Nature Canada

Nature Canada Defends Federal Environmental Law in Alberta Court

At a time when Albertans’ attention is focused on coming together to flatten the COVID-19 curve, Nature Canada finds itself having to defend the province’s environment and endangered species in court.

On March 4, 2020, the province’s top court agreed to hear submissions from environmental groups and Indigenous communities defending the federal Impact Assessment Act. As one of six interveners supporting the federal legislation, Nature Canada was represented by Anna Johnston of West Coast Environmental Law. The Alberta government is challenging the federal law through a reference case to the Alberta Court of Appeal.

Nature Canada and its supporters have worked hard over the past several years to ensure Canada’s impact assessment legislation appropriately addresses the world’s twin biodiversity and climate crises. The new federal Impact Assessment Act opens the doors to meaningful public participation in the review of oilsands, pipelines, and dam projects; creates mechanisms for Indigenous engagement in reviews; and generates higher-quality information to support more sustainable federal decisions.

Premier Jason Kenney’s government argues that the federal legislation would block the construction of new pipelines and “kill what’s left” of the province’s oil and gas sector. Alberta takes the view that provinces have exclusive authority to legislate on environmental issues that relate to oil and gas development. This claim is simply not accurate constitutionally.

In reality, protecting the environment and conserving nature is the shared legal responsibility of provincial and federal governments.

Alberta’s constitutional challenge to the federal Impact Assessment Act follows on the heels of another decision by the Alberta Court of Appeal, this one related to the federal carbon pricing law—a proven tool to reduce Canada’s carbon pollution. Nature Canada defended this legislation at a Senate committee in 2018. On February 24, 2020, a majority of the Alberta Court of Appeal decided that the federal law is unconstitutional, contradicting decisions of the courts of appeal in Saskatchewan and Ontario, which decided in favour of the federal law.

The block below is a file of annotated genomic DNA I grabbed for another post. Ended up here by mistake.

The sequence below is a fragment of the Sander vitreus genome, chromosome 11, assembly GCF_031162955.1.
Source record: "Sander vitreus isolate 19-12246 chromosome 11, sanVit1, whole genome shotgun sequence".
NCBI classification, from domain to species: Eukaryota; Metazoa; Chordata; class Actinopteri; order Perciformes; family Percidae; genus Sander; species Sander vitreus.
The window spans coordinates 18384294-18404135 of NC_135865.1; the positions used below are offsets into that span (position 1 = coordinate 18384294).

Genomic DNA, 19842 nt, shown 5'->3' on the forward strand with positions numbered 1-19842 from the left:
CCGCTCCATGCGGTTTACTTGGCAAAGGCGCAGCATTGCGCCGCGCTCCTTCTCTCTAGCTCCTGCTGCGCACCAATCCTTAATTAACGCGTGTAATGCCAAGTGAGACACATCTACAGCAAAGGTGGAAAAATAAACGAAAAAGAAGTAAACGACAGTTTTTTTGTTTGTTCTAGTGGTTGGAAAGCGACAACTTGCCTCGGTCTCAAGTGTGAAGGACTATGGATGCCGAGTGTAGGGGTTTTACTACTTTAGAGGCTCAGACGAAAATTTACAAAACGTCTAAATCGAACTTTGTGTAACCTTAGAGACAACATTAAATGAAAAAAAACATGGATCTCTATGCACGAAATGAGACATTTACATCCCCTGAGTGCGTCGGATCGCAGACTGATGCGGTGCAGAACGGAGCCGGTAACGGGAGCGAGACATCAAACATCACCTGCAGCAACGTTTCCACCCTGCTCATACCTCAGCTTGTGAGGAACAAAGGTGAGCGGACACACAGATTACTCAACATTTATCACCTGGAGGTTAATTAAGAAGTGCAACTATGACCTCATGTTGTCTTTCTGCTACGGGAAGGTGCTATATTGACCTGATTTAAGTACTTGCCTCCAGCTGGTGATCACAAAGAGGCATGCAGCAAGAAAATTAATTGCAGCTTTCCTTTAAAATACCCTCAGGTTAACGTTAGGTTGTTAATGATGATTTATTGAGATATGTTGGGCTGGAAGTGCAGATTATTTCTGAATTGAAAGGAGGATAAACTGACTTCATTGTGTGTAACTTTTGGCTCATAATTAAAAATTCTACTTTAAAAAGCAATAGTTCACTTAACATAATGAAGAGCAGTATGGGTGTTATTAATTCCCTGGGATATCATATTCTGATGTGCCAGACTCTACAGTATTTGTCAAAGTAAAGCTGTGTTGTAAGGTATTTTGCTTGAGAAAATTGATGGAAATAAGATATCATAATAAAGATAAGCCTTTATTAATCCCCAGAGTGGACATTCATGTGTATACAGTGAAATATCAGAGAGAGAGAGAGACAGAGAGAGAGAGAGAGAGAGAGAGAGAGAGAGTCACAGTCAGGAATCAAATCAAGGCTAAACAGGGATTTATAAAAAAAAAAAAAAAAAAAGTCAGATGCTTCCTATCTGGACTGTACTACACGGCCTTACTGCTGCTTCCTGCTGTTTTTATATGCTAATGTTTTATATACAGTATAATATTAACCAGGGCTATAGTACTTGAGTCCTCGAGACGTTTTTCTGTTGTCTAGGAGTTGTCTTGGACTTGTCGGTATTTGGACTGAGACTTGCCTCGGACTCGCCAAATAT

The Supreme Court of Canada hearings on the federal appeal of the Alberta court’s decision will now almost certainly be held in conjunction with provincial appeals of the other two cases. That hearing could happen later this year.

Nature Canada’s defence of nature in Alberta doesn’t end there. We are an intervener in a court case initiated by the City of Medicine Hat and an oil company owned by the city. Medicine Hat is challenging the constitutionality of the federal Species at Risk Act, and an emergency order issued by the Canadian Wildlife Service to protect the highly-endangered greater sage-grouse. The greater sage-grouse is now found only in Alberta and Saskatchewan with an estimated population of less than 100 birds in the two provinces. Sean Nixon of Ecojustice is representing Nature Canada in this case.

We need your support to continue defending nature in Alberta’s courts. We will keep you updated on Nature Canada’s continued involvement in these important cases.

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